When “My Way” Needs to Hit the Highway

One of the most consistent aspects of leadership is inconsistency. No two weeks are alike. Days start with one plan and end with another. Employees leave, competitors innovate, customer needs shift.

Most leaders are drawn to the excitement of unpredictability. They claim they’d be bored in roles that are too routine. Equally, I hear about the frustration and exhaustion that stem from a changing reality, for them and their teams.

One difference I’ve noticed between leaders who relish these conditions and those who don’t is whether they expect everything to adjust to them or whether they’re willing to do the adjusting. Broadly speaking, it’s the difference between “my way or the highway” and a “sense and respond” approach.

“As long as everything is exactly the way I want it, I am totally flexible.”

Many people think that attaining a leadership position means the world will revolve around them. That thinking is short-lived once they actually get into a leadership role. The more responsibility you hold, the more you are asked to flex your approach and style based on what the people and conditions around you need.

Learning how to make this shift is a central part of the transition from being a manager to being a leader.

As a manager, it’s not uncommon (and often necessary) to ask employees to do specific things in a specific way. Often, it’s the way the organization wants things done; managers are usually responsible for implementing policies and delivering on goals that are handed down. As a result, managers can become accustomed to employees doing things “their” way. I often find myself in coaching conversations with new leaders who are working on how to stop telling people precisely how to do things as they learn to develop people and shift their attention to bigger picture issues.

Joining a new company is another point in time when this mindset shift becomes critical. Coming out of the gate with a “because I said so” approach is no way to build effective and empowered teams.

“Everyone thinks of changing the world, but no one thinks of changing himself.” – Tolstoy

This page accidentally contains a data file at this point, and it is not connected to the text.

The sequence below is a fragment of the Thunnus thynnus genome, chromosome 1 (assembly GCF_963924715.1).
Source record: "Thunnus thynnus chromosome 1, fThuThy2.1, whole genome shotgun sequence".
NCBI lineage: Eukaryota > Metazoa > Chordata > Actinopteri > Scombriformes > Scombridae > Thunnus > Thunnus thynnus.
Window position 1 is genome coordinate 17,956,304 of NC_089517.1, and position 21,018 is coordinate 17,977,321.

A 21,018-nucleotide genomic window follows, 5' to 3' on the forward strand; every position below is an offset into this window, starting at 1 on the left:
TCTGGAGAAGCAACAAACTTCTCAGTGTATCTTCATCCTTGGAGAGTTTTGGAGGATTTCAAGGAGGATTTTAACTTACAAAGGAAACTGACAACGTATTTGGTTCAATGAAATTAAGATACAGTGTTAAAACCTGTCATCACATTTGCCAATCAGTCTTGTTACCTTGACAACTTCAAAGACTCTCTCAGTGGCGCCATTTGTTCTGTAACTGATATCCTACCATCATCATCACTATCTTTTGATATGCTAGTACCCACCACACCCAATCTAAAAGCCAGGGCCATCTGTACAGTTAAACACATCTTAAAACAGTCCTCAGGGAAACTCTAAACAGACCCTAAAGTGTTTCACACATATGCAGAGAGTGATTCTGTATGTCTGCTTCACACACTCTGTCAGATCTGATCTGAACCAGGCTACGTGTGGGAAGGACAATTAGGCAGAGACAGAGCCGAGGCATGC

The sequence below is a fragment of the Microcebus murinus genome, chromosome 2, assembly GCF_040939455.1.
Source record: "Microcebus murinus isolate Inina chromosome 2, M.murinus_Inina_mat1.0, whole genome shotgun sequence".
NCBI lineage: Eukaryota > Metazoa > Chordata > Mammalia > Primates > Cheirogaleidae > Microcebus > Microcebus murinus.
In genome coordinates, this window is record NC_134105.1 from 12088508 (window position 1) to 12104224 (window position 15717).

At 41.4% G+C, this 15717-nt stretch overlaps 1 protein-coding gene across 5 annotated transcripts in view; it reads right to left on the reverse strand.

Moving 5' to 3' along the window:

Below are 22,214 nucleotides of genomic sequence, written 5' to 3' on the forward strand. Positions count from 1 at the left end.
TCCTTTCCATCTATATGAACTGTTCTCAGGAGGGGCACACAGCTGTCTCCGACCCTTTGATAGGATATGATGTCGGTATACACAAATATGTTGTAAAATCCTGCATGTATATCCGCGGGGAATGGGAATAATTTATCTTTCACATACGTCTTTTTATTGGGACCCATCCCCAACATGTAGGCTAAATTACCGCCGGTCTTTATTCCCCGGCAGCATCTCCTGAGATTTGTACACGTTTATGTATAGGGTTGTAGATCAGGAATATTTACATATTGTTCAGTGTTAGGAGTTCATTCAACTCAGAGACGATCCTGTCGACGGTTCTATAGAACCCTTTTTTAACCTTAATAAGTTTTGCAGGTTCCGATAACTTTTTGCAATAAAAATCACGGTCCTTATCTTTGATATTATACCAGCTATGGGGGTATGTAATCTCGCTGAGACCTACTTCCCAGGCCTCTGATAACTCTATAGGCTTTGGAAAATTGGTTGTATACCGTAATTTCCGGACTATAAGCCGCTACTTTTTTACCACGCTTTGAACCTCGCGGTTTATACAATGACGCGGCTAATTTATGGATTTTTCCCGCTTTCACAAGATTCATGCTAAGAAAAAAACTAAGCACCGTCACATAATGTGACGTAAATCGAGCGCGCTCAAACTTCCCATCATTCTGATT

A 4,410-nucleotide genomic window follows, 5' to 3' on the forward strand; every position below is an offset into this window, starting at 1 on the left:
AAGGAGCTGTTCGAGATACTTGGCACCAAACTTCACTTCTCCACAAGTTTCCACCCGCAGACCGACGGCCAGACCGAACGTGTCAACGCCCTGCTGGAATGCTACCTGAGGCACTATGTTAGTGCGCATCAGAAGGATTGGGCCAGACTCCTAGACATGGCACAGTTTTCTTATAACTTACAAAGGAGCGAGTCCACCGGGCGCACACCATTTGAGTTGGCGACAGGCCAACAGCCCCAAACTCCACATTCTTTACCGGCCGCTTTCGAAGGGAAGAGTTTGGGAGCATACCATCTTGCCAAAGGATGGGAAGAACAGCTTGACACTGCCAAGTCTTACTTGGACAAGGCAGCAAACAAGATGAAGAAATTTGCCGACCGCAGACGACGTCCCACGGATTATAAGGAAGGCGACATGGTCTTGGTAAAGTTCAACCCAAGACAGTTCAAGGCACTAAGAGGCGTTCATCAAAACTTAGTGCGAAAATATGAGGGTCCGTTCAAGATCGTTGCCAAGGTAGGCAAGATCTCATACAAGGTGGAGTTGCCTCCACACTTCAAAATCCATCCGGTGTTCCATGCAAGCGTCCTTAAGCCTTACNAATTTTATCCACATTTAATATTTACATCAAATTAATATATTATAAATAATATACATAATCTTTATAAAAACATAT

An alternative to “my way or the highway” is the “sense and respond” approach. Leading this way doesn’t mean leaders don’t have a plan. It does mean they’re open to how that plan gets accomplished, or that they can flex that plan as needed. Moreover, it means they’re willing to respond to what situations and people need from them instead of only expecting the opposite.

I recently witnessed firsthand a powerful “sense and respond” interaction between a leader and her team. In the midst of a meeting with a planned agenda, the leader stopped the meeting to call out the tension she felt in the room. She asked the team to join her in “naming the elephant.” We tossed the agenda aside in order to address what was going on, which was what the team needed most in the moment. Truly powerful.

This kind of adaptive leadership isn’t easy. It requires effort, courage and humility. It also requires a great deal of presence: sense and respond isn’t possible when we’re on auto-pilot. Yet it can be a game-changer in thriving through unpredictability, for leaders and their teams.

In what areas of your work are you frustrated because things aren’t going the way you want? What expectations do you have that others should adhere to your way of doing things? Where might you be the one who needs to shift?

(There are some great resources on this topic – feel free to message me.)

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